What do you feel causes a child to be stubborn?

Discussion in 'Early Childhood Education Archives' started by Myname, Mar 30, 2006.

  1. Myname

    Myname Comrade

    Joined:
    Jan 24, 2006
    Messages:
    321
    Likes Received:
    0

    Mar 30, 2006

    I have a few in my class, and yes they are 3 which could be the age I know, who are so stubborn.

    Do children become stubborn because they are spoiled at home?

    And how do you handle a situation like that? Eg. You tell the child to put their shoes on and they lay down and throw a fit and then say mommy, or daddy, I want my daddy or mommy. When you know darn well they can put these shoes on you have seen them do it a billion times.

    I have heard teachers say well I am going throw them in the garbage then if you don't put them on. I do not want to use that phrase. I have ignored the fit and when they get up to go do something I will tell them again you need to put your shoes on first. I will tie them when you get them on. And they go back int their fit.
     
  2.  
  3. JenPooh

    JenPooh Virtuoso

    Joined:
    Oct 13, 2004
    Messages:
    6,367
    Likes Received:
    1

    Mar 30, 2006

    I think it's a combination of parenting and personality. I have one that is very stubborn, but she knows that I don't put up with much. She will show her stubborn side, but I will always win. If one of my kids acts like that, they go sit on the stairs in our house or up in the hallway between the bedrooms (away from everyone) until they are done and ready to copperate.

    So, if you ask me, I think that being stubborn can definitly be just a personality trait, but I think that parents can control it if they use the proper parenting skills. Some, choose not to or don't know how, which leaves you with a child like you mentioned in your post.
     
  4. Lainie

    Lainie Companion

    Joined:
    Sep 2, 2005
    Messages:
    111
    Likes Received:
    0

    Mar 30, 2006

    It's a temperament thing, for sure. For something like the shoe thing, start off with "You have a choice! Would you like to put on your left shoe, or your right shoe?" and if the fit continues, I'd do something along the lines of "When you're ready to put your shoes on, let me know. I'll be helping your friends with..." and drop it.

    I've been reading Conscious Discipline a lot. ugh.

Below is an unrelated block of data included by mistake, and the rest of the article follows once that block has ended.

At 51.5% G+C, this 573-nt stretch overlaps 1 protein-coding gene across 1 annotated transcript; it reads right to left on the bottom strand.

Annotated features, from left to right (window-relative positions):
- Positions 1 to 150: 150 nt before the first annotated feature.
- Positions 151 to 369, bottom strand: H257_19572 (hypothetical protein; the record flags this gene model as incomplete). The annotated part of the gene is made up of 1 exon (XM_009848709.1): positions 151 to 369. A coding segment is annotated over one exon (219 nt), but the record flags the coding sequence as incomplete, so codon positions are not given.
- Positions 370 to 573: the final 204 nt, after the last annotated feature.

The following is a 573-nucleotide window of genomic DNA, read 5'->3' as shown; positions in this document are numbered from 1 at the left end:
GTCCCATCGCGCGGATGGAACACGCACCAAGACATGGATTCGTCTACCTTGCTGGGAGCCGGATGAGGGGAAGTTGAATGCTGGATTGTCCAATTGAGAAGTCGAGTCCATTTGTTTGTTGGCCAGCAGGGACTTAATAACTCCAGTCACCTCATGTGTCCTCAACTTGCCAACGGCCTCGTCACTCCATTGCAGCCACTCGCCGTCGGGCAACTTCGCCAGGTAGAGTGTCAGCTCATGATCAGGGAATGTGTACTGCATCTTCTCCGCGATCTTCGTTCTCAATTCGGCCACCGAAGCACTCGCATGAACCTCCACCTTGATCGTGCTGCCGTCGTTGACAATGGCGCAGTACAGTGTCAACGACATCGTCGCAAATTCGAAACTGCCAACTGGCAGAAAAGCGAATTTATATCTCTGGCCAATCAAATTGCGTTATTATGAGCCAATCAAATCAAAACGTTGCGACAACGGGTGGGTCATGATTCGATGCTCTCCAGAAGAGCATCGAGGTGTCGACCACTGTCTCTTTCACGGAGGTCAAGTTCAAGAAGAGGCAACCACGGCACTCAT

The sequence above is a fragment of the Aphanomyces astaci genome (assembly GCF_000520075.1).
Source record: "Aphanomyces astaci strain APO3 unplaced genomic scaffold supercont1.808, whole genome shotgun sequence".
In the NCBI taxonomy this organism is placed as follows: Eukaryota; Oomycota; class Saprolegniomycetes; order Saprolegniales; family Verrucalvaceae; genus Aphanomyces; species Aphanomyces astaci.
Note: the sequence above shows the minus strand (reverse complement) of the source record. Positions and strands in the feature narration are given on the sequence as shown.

5. alicat

    alicat Rookie

    Joined:
    Feb 27, 2006
    Messages:
    14
    Likes Received:
    0

    Mar 31, 2006

    hi, i have a child that refuses to look at you and drops his head down and gets really rigid when he refuses to do something. it's nightmare..he has to be left alone until he's ready, but obviously this doesn't work when you need to do something! unfortunately his mother is just as stubborn so it's hard to talk to her about it!
     
  6. JenPooh

    JenPooh Virtuoso

    Joined:
    Oct 13, 2004
    Messages:
    6,367
    Likes Received:
    1

    Mar 31, 2006

    The apple never falls far from the tree does it?
     
  7. kimrandy1

    kimrandy1 Enthusiast

    Joined:
    May 8, 2005
    Messages:
    2,181
    Likes Received:
    1

    Mar 31, 2006

    It definitely can come from "being spoiled," but it is also an inherent personality trait. And it can also be a developmental phase.

    I have a two and a half year old at home that is stubborn enough to drive me (the most patient person on the face of the earth) insane. Literally. I'm hoping she outgrows it. My older two are very flexible, laid-back, easy going kids. Seeing as I raised them all in a similar fashion, I wouldn't say it's my parenting in this case. I'm hoping it's not a permanent personality trait...or else I'm in trouble.
    Kim
     
  8. JenPooh

    JenPooh Virtuoso

    Joined:
    Oct 13, 2004
    Messages:
    6,367
    Likes Received:
    1

    Mar 31, 2006

    Kim, one of my two year olds just went through that phase. His favorite word use to be "no". Now his favorite word is "ok". It's amazing how one day he's all crazy saying "nooooo". The next day it's "ok". I'm sure it's similar to what you're experiencing. One day, it'll be gone, then it'll be another phase;).
     
  9. JulieC

    JulieC Rookie

    Joined:
    Sep 27, 2005
    Messages:
    85
    Likes Received:
    0

    Apr 1, 2006

    I have one who is very stubborn and I think it is an attention seeking tactic. This little girl is very ratty and stubborn and when we produce an activity, she turns her nose up and tells us "I'm not doing that" - for example, on Thursday we were making April Fools cards (we glued them together and wrote backwards on them). Everybody got their material and we described the activity. This little girl said "well I won't be doing that cos it's cr*p". We ignored her and she kept repeating over and over how she wasn't joining in, thankfully on this occassion she couldn't get anyone to opt out with her. After ten minutes or so, she starting kicking the table and told us "I'm going to kick the table" After another few minutes of being ignored, she joined in the actvity and actually enjoyed it! I have found this to be a regular occurance, and apart from askingher not to slam the door, I ignore her behaviour. I feel that all she wants is to recieve special or different attention from the rest of the class and uses this stubborness to achieve it. When she doesn't get the extra attention, she gives up. It has taken me a fair few incidents to work this out, and it seems to have the effect on this little girl. Unfortunately for her, I feel that she is missing out on so many learning oppurtunities due to her stubbornness.
     

Share This Page

Members Online Now

Total: 240 (members: 2, guests: 195, robots: 43)
test